Reacting to the news that there were 3% fewer books published in 2008 than in 2007 (275,232 titles as compared to 284,370), The Green Apple Core asks, How Many Works Of Fiction Do YOU Need?
The Guardian UK has an article analyzing the rise of sell-out crowds at academic lectures. How much do you wanna bet it has something to do with everyday interactions being reduced to uninteresting, uninspired Tweets?
Wednesday, June 24, 2009
In an interview with Jam.canoe.com, Mr. Gaiman explained the dearth of new Sandman stories for the series' 20th anniversary like this:
“I wanted to do a 20th anniversary story and it broke mostly because DC Comics would have loved me to do a 20th anniversary story at the same terms that were agreed upon in 1987 when I was a 26-year-old unknown. And my thought was, ‘You know what guys, it really doesn’t work like that.’ I wasn’t going to do a deal at the same terms we had in 1987 and they were not willing to do any better than that.”
Nicely done, DC. I guess there's no reason to pay an award winning writer to return to his most memorable creation when you've got The Real World's Judd Winick on staff.
(Thanks to Robot 6 for the tip!)
Boston.com lists New England's Top 10 Literary Magazines.
The Australian proposes a moratorium on critical literary readings. -- for a year or five.
The CBC lists the 10 Best Canadian Poets. Pardon my presumption, but I'm adding an eleventh: Bullwinkle.
Dave Eggers picks his favorite films, and it feels like he's pulling a Single White Female on me. Ruby In Paradise, Before Night Falls and Do The Right Thing are in my Top 9, too!
Posted by Inkwell Bookstore at 2:00 PM
From Nina Stone's review of Garth Ennis & co.'s Herogasm #2:
Each panel has as much sex, inappropriate behavior and grossness as can possibly be squeezed in. It's HILARIOUS! It's the Where's Waldo of getting it on. It's Richard Scarry's Busytown Penthouse Letters. Do I care about the plot? No. Do I want to know what happens next? Not really. All I want is to see pictures of more obscene stuff, because it's funny.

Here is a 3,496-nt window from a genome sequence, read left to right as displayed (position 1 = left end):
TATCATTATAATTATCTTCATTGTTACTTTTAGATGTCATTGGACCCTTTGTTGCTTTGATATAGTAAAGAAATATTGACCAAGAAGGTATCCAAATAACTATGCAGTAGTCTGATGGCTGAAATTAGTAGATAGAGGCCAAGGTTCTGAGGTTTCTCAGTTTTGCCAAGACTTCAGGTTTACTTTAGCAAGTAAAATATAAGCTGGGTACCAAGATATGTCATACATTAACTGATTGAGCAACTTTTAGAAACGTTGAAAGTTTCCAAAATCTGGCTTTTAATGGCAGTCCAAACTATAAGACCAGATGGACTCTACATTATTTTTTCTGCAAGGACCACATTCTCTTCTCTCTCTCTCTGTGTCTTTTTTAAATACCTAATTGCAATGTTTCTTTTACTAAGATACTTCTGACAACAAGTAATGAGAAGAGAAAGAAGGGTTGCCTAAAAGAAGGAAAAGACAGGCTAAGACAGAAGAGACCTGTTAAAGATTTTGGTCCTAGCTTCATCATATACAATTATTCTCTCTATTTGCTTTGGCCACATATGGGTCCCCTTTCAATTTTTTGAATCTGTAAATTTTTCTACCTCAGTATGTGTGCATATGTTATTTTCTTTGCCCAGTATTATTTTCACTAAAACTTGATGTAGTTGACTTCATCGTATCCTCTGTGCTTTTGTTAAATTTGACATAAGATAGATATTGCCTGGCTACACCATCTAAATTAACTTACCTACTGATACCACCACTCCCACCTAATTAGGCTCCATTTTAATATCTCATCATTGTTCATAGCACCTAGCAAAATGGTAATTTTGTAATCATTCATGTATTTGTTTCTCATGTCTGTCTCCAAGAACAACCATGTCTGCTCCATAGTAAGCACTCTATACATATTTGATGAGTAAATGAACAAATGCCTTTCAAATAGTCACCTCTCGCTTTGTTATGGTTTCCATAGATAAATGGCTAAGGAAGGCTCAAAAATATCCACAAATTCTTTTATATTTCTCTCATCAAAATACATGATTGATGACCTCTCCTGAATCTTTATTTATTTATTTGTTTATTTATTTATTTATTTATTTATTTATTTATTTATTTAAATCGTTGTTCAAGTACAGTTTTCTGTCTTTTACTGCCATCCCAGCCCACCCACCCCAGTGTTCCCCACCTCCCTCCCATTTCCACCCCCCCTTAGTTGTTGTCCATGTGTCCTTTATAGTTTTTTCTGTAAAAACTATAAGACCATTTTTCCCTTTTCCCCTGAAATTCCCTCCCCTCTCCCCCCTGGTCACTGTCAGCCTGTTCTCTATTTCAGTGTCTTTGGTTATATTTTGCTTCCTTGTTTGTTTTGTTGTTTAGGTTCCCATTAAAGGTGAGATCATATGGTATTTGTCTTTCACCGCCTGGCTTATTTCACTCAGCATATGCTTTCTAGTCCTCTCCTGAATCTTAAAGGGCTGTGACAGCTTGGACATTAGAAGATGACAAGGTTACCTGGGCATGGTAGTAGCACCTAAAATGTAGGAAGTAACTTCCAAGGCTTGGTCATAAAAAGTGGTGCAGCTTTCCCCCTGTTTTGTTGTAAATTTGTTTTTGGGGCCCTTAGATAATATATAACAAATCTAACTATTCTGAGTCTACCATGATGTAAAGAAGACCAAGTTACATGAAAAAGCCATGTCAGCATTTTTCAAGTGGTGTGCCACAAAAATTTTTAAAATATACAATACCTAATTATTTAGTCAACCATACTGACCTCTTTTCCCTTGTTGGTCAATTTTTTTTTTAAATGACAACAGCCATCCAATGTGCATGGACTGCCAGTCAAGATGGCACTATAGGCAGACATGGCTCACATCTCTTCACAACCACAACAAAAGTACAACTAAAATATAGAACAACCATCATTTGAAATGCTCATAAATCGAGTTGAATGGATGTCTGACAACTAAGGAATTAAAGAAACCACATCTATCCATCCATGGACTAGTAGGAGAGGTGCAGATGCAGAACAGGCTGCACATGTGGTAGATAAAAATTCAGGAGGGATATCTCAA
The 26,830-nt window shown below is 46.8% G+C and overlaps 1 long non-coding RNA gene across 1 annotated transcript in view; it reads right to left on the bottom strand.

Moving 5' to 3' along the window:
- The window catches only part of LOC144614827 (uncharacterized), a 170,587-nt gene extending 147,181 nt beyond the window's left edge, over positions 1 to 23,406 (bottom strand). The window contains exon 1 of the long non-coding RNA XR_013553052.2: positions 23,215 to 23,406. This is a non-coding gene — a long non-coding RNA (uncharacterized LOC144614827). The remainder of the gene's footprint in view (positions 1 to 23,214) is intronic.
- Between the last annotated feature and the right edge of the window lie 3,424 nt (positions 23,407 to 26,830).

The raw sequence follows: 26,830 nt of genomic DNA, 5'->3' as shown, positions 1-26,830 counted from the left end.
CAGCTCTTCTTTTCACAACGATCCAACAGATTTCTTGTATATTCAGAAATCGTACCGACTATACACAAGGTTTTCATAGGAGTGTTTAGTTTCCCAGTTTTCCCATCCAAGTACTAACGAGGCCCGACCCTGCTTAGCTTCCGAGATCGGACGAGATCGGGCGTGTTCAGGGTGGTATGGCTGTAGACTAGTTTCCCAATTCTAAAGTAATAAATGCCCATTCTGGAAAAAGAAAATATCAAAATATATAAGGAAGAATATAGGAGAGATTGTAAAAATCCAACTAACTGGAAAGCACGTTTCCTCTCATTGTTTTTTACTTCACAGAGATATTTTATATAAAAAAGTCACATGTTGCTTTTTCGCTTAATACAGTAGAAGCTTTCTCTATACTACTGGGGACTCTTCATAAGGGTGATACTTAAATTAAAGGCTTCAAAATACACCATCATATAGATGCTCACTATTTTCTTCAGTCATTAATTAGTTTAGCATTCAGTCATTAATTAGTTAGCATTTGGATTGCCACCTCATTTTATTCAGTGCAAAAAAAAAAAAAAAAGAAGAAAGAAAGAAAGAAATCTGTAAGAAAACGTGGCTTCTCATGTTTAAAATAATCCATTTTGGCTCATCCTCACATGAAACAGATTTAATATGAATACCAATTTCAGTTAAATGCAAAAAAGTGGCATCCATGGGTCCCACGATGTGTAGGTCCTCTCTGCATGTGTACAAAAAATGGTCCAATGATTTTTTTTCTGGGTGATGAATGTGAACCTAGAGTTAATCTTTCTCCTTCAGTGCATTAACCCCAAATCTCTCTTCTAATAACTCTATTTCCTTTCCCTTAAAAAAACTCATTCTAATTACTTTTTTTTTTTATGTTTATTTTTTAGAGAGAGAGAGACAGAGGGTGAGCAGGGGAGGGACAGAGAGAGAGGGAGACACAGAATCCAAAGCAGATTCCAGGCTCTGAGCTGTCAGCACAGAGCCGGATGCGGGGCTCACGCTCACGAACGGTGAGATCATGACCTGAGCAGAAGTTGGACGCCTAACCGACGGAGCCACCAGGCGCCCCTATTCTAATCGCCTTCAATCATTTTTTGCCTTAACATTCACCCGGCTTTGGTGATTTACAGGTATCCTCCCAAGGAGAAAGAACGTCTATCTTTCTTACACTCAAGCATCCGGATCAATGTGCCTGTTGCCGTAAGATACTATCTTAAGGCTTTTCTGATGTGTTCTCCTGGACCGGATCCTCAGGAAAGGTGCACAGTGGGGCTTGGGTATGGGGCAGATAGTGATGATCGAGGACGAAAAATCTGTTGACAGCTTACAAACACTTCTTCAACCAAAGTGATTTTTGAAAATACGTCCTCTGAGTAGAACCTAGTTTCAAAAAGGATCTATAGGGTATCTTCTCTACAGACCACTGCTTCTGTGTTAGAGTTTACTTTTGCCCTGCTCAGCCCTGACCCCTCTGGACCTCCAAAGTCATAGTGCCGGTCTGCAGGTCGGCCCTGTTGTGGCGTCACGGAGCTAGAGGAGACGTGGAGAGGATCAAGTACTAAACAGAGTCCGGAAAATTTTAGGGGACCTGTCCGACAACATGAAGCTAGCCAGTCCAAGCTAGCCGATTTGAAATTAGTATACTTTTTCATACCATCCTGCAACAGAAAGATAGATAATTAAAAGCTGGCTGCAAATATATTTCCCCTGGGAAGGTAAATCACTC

To read the whole review, click here.
From Timothy Callahan's review of Entertainment Weekly's review of David Mazzucchelli's Asterios Polyp:
In the grade-A review of Mazzucchelli's Asterios Polyp, Sean Howe of EW mentions the "nearly subliminal color symbolism" in the book. The symbolism is anything but subliminal -- it's an essential detail that's commented upon within the text. That doesn't make it any less great, though. But it's like saying that the bat motif in Bruce Wayne's life is subliminal.
T0 read the whole review...oh, wait -- I just posted the whole review. Okay, so to read more of Callahan's writing, click here.
From Tucker Stone's review of Milligan, Nord & Strain's The Trial of Thor #1:
(Note: This is one verbose, tangential sentence. Take a deep breath before attempting to read it, even if you're not planning on reading it aloud. Trust me, your brain's gonna need the oxygen.)
Although part of Thor's schtick is that he spends his time in a world somewhat removed from our own, where He-Man figures walk around wearing layered outfits mixing Viking/Mongolian Horde/Knights of the Round Table styles while talking about Thor as if they're little girls at a slumber party--seriously, all you need to complete that vision would be footie-pajamas and the line "he's so dreamy too"--Milligan delivers two relatively smart bits of humor amongst the Cary Nord bloodfest to keep the whole ship afloat.
To read the whole review, click here.
Analysts predict that Amazon is approaching an e-book price hike. If the crystal balls are correct, the now normal $9.99 price tag is gonna be raised to $12.50 -- a.k.a. the price of your average trade paperback.
The New Yorker has a new entry for Stuff White People Like: Being able to break into the publishing industry because their rich parents will support them while they work as unpaid interns. While it's weird (and sorta hypocritical) that the publishing world's penchant for wealthy, White privilege is being taken to task in one of the world's wealthiest, Whitest magazines, at least it's finally being taken to task.
You know that expression, 'Those who can't do, teach'? That sh*t must be a yoga mantra in the Hollywood hills. First there's TV starlet Jennifer Love Hewitt. Less than a year after calling off her engagement to Scottish actor, Ross McCall, Hewitt is writing a dating advice book. Then there's 2007's Dad of the Year, Alec Baldwin. Less than two years after he attained internet infamy by repeatedly calling his 11 year old daughter a pig, Baldwin is publishing a parenting book. What's next, a Michael Bay book on subtlety? A Bret Michaels book on dignity?